Flood It! - A colorful game where you try to fill the board with a single color.

Forest Fire Sim - A simulation of fires spreading in a growing forest. Press Ctrl-C to stop. Inspired by Nicky Case's Emoji Sim http://ncase.me/simulating/model/

Four-In-A-Row - (Requires Pygame) Play against the computer, dropping tiles to connect four.

Nonuniform Fractal Tree Drawer - Draws nonuniform fractal trees with turtle graphics.

Fractal Tree Drawer - Draws fractal trees with turtle graphics.

2048 Game - A sliding tile game to combine exponentially-increasing numbers. Inspired by Gabriele Cirulli's 2048, which is a clone of Veewo Studios' 1024, which in turn is a clone of the Threes! game. More info at https://en.wikipedia.org/wiki/2048_(video_game)

Gemgem (a Bejeweled clone) - (Requires Pygame) An addictive jewel matching game.

Ghost Leg Lottery - Follow the trail to see who wins! More info at: https://en.wikipedia.org/wiki/Ghost_Leg

Guess the Number - While given hints, try to guess the secret number.

Guillotine - A French variant of Hangman with different graphics. Ooh la la!

Hacking - The hacking mini-game from "Fallout 3".

Hammurabi - The classic game Hamurabi.bas by Doug Dyment, popularized by David Ahl.

Hamsburger - A program for making silly pluralizations. Press Ctrl-C to stop.

Hangman - A word-guessing game.

Hangman with Random Letters - A completely unfair word-guessing game. (This is a joke program.)

Hard-coded Tic Tac Toe - Play tic tac toe against the computer. Every possible move has been hard-coded into this program. The program is 5700 lines long. This is a joke program, don't actually write code like this.

Hilbert Curve - Draws the Hilbert Curve fractal with turtle graphics. More info at: https://en.wikipedia.org/wiki/hilbertCurve Good videos on space-filling curves: https://youtu.be/RU0wScIj36o and https://youtu.be/3s7h2MHQtxc

Hour Glass Animation - An animation of an hour glass filled with falling sand. Press Ctrl-C to stop.

Idiot - How to keep an idiot busy for hours. (This is a joke program.)

Ink Spill (a Flood It clone) - (Requires Pygame) Try to make the entire field a single color.

J'ACCUSE! - A mystery game of intrigue and a missing cat. Inspired by Homestar Runner's "Where's an Egg?" game

Koch Snowflake - Draws a Koch snowflake fractal with turtle graphics.

Langton's Ant - A cellular automata animation. Press Ctrl-C to stop. More info: https://en.wikipedia.org/wiki/Langton%27s_ant

Lawnmower - Watch grass get cut and grow again. Press Ctrl-C to stop. Inspired by Tondeuse by Jules Villard, https://asciinema.org/a/21743 https://bitbucket.org/jvillard/tondeuse/src/default/

Leetspeak - Translates English messages into l33t5p34]<.

Luhn Checksum Algorithm - The mathematics behind credit card numbers. More info at: https://en.wikipedia.org/wiki/Luhn_algorithm More info at: https://youtu.be/Erp8IAUouus

Magic Eight Ball - Ask a question about your future.

Magic Hexagon - Place numbers in a hexagon so each row adds up to 38. More info at https://en.wikipedia.org/wiki/Magic_hexagon More info at https://www.youtube.com/watch?v=ZkVSRwFWjy0

Mancala - The ancient seed-sowing board game. Rules at http://www.mancalarules.com/ More info at https://en.wikipedia.org/wiki/Mancala

Matching Parentheses - A parentheses/bracket/braces matching algorithm.

Maze Maker - Make mazes with the recursive backtracker algorithm. More info at: https://en.wikipedia.org/wiki/Maze_generation_algorithm#Recursive_backtracker An animated demo: https://scratch.mit.edu/projects/17358777/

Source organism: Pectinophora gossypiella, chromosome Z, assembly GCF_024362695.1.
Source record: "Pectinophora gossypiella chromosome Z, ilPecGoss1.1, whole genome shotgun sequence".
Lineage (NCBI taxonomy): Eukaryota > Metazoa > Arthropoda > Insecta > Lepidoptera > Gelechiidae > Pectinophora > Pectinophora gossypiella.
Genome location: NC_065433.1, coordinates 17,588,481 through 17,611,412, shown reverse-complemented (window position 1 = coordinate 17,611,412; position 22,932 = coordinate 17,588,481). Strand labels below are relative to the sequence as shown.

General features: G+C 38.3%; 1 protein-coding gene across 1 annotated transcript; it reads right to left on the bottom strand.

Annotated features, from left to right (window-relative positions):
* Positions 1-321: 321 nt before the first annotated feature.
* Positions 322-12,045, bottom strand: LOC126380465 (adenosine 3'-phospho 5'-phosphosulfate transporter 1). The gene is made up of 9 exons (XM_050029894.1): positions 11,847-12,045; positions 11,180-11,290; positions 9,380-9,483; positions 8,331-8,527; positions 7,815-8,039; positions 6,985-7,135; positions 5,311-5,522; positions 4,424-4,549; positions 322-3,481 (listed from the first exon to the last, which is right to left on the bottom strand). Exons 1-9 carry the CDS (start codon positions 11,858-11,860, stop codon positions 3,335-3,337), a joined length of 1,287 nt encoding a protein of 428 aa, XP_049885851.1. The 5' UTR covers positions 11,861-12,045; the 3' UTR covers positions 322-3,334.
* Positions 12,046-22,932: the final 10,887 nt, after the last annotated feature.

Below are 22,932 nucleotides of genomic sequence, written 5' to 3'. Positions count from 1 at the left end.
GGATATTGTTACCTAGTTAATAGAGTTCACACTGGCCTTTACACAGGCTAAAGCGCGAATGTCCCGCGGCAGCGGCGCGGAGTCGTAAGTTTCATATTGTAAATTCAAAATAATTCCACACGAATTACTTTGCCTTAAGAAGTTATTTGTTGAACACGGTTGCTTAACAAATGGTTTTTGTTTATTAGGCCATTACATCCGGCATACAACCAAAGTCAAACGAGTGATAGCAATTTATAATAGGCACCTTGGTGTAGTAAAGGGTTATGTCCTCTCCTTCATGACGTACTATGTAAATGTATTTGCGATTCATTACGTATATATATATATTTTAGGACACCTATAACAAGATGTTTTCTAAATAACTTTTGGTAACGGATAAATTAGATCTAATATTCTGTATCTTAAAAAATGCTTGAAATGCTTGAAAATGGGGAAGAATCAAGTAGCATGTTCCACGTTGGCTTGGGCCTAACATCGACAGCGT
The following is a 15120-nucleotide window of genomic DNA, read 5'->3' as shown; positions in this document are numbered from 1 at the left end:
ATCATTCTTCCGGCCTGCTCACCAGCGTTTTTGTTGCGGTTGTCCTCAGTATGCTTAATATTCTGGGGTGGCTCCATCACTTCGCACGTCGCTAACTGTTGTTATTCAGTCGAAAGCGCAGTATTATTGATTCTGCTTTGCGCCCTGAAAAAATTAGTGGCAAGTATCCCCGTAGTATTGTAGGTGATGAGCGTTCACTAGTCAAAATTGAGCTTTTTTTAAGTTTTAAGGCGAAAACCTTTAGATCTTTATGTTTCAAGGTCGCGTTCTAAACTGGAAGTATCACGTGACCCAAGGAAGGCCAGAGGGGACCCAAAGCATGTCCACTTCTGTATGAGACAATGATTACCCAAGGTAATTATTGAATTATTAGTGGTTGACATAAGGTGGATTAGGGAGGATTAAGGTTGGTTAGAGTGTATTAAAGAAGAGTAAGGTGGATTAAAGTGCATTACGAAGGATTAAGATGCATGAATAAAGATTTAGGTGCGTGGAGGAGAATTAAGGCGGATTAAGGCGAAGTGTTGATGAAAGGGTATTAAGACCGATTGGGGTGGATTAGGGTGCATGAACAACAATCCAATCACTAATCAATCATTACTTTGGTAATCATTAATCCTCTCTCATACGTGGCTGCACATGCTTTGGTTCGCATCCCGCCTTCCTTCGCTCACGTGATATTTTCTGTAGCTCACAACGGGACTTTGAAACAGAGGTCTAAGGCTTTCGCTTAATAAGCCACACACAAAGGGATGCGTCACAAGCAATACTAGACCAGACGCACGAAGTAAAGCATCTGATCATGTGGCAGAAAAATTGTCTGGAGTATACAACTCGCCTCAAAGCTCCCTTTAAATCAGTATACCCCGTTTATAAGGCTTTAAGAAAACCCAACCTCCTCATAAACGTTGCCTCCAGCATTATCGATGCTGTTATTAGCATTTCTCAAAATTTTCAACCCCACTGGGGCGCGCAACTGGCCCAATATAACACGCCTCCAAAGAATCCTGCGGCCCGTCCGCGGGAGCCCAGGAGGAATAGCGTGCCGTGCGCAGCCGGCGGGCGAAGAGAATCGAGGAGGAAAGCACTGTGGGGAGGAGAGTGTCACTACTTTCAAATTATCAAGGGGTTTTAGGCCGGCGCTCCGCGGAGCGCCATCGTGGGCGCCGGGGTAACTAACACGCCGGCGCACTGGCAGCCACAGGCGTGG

Maze Runner - Move around a maze and try to escape.

Maze 3D - Move around a maze and try to escape... in 3D!

Maze Runner HTML - Move around a maze and try to escape... in 3D and IN YOUR WEB BROWSER!

Memory Puzzle - (Requires Pygame) A simple memory matching game.

Middle Letter Scrambler - Scrambles the middle letters of words, but not the first and last letters.

Million Dice Roll Stats - A simulation of one million dice rolls.

Mona Lisa - Draws an Andy Warhol-like drawing of the Mona Lisa with turtle graphics.

Mondrian Art Generator - Randomly generates Mondrian-style art.

Monty Hall Problem - A simulation of the Monty Hall game show problem. More info at https://en.wikipedia.org/wiki/Monty_Hall_problem

Morse Code - Translates between English and Morse Code. More info at: https://en.wikipedia.org/wiki/Morse_code

Multiplication Table - Print a multiplication table.

Multiplicative Persistence - A fun math challenge. For more information about this topic, see https://youtu.be/Wim9WJeDTHQ

99 Bottles of Beer on the Wall - Print the full lyrics to one of the most longest songs ever! Press Ctrl-C to stop.

Peg Solitaire - A single-player, peg-jumping game to eliminate all the pegs. More info at https://en.wikipedia.org/wiki/Peg_solitaire

Pentomino - (Requires Pygame) Like Pygame, except with 5-box blocks.

Periodic Table of Elements - Displays atomic information for all the elements.

Pig Latin - Translates English messages into Igpay Atinlay.

Polygons - A turtle program to draw polygons. Every line is the same length.

Progress Bar - A sample progress bar animation that can be used in other programs.

Pythons - Drawing pythons with turtle graphics.

Rail Fence Cipher - The "rail fence" cipher for encrypting text. More info at: https://en.wikipedia.org/wiki/Rail_fence_cipher

Rainbow - Shows a simple rainbow animation. Press Ctrl-C to stop.

Rainbow 2 - Shows a simple squiggle rainbow animation. Press Ctrl-C to stop.

Random Walk - Generate splatter-art with the "random walk" algorithm. Press Ctrl-C to stop. More info at: https://en.wikipedia.org/wiki/Random_walk

Reversi - A tile flipping game, also called reversi. More info https://en.wikipedia.org/wiki/Reversi

Rock-Paper-Scissors - A hand game of luck.

Rock-Paper-Scissors (Always Win) - A hand game of luck, except you cannot lose.

ROT13 Cipher - The simplest cipher for encrypting and decrypting text. More info at https://en.wikipedia.org/wiki/ROT13

Rotating Cube - A rotating cube animation. Press Ctrl-C to stop.

Rotating Cube (Bext Version) - A rotating cube animation. Press Ctrl-C to stop.